I am using a longitudinal dataset (NHANES) where the baseline ages range from 25 to 75 and there are three followups, after 10, 15 and 20 years. I need to estimate a GCM, starting with a univariate GC for a 'health' variable. I wanted to simply estimate a univariate GC with slope indicators based on the years to followup (0,10,15,20) and using baseline age as a predictor. However, because of the wide baseline age range I was advised to use the ages at interviews for the slope indicators: ages are grouped into 5-year intervals and a person gets a missing value if no interview was conducted at that age range and the appropriate value otherwise. This way, however, there are so many missing values that the model doesn't get estimated. I lowered the covariance coverage and the convergence criterion but to no avail. Q1: Do I really need to do the ages as slope indicators or is the way I started adequate? Q2: If the second way is better, are there any tricks to making the model work? Thank you very much for your suggestions!
bmuthen posted on Sunday, October 23, 2005 - 4:52 pm
It sounds like you should view this as a multiple-cohort situation and handle it via multiple-group growth model analysis (one group for each cohort). The cohorts (groups) are the age groups - I guess 10 of them. I would assume NHANES has a large enough sample to give sufficients numbers in each of these age cohorts. Each cohort is measured 4 times. In this way, low coverage is not an issue unless there is very strong attrition. The multiple-group approach allows you to test hypotheses about varying degrees of invariance of parameters of the growth model across the age cohorts.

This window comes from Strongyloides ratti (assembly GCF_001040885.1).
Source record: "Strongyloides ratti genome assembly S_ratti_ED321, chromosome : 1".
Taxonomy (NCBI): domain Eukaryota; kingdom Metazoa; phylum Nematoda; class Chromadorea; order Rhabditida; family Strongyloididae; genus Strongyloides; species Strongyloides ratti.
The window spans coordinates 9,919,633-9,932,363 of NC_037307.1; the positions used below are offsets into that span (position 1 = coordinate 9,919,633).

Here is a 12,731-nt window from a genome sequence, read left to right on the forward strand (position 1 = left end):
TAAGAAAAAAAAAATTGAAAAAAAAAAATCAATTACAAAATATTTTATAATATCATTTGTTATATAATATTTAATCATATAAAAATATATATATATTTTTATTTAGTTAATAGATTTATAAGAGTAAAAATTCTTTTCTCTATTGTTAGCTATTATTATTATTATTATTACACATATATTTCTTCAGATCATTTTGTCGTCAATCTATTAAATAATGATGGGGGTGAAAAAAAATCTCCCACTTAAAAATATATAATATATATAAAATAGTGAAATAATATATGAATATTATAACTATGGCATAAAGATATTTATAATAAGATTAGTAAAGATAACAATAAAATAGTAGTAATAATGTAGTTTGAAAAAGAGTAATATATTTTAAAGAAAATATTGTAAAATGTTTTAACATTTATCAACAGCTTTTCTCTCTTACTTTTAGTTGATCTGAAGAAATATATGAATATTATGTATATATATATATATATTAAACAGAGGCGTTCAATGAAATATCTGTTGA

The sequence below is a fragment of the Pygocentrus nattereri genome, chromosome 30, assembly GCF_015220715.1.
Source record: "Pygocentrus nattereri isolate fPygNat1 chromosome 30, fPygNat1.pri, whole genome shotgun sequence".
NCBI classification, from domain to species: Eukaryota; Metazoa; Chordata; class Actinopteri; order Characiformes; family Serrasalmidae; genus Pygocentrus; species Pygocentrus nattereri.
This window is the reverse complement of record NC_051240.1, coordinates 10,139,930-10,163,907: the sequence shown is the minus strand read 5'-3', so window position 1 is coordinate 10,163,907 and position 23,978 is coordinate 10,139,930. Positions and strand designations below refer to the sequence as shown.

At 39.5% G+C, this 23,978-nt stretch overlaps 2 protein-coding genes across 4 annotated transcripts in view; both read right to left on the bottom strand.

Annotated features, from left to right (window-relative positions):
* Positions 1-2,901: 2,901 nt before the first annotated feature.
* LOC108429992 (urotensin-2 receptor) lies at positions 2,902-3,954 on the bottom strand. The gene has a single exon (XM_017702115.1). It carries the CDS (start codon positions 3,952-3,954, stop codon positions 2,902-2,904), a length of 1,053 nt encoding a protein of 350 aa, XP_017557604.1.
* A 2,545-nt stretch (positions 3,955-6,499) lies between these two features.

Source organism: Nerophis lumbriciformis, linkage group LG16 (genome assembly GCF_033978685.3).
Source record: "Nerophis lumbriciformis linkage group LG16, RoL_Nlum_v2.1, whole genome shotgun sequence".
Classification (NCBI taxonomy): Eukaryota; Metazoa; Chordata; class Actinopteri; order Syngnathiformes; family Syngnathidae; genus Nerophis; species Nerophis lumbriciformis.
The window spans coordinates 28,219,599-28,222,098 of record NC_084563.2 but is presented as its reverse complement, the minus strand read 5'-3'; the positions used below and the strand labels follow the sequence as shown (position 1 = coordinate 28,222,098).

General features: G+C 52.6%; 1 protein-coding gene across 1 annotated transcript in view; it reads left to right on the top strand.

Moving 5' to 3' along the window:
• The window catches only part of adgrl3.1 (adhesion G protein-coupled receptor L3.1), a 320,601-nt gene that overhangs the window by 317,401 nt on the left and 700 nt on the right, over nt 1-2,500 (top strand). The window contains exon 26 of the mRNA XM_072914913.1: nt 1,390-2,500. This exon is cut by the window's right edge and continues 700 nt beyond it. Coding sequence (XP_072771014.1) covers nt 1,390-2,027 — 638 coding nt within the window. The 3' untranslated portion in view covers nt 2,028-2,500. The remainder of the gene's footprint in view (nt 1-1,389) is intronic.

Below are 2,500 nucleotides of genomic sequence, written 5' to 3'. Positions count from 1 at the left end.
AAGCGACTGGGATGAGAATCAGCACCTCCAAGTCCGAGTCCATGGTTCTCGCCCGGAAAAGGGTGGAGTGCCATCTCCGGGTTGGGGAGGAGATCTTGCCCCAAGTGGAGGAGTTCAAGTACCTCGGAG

Thanks so much for your answer! May I ask two more quick question? I intended to examine how the trajectory of excess weight affected changes in health. If I use the multiple-cohort setup, won't the whole model become too unwieldy? Would it really be wrong to use the times of measurement as the time variables? (I mainly ask the second question because the listwise deletion of individuals who die during the followup, which I understand to be the default in multiple cohort setup, would be a problem.) I really appreciate your help!
bmuthen posted on Monday, October 24, 2005 - 11:25 am
The multiple-cohort/mutliple-group approach is not complicated. Using times of measurement is not as good of an approach. Listwise deletion is only the default in the automatic data rearrangement Mplus does using MCOHORT. I am not referring to that. Instead, you would rearrange your data yourself. With this approach, attrition is not a problem.
Dear Dr. Muthen, I have rearranged the data myself and tried to estimate the model (not as a multiple-cohort setup) but the covariance coverage is too low. Is there a way to use the MC setup with the data already rearranged? I hate to ask you this question since it may have an obvious answer but I couldn't find it in the manual. Perhaps you could point me to source(s) I could research? thank you very much for your answer, Anna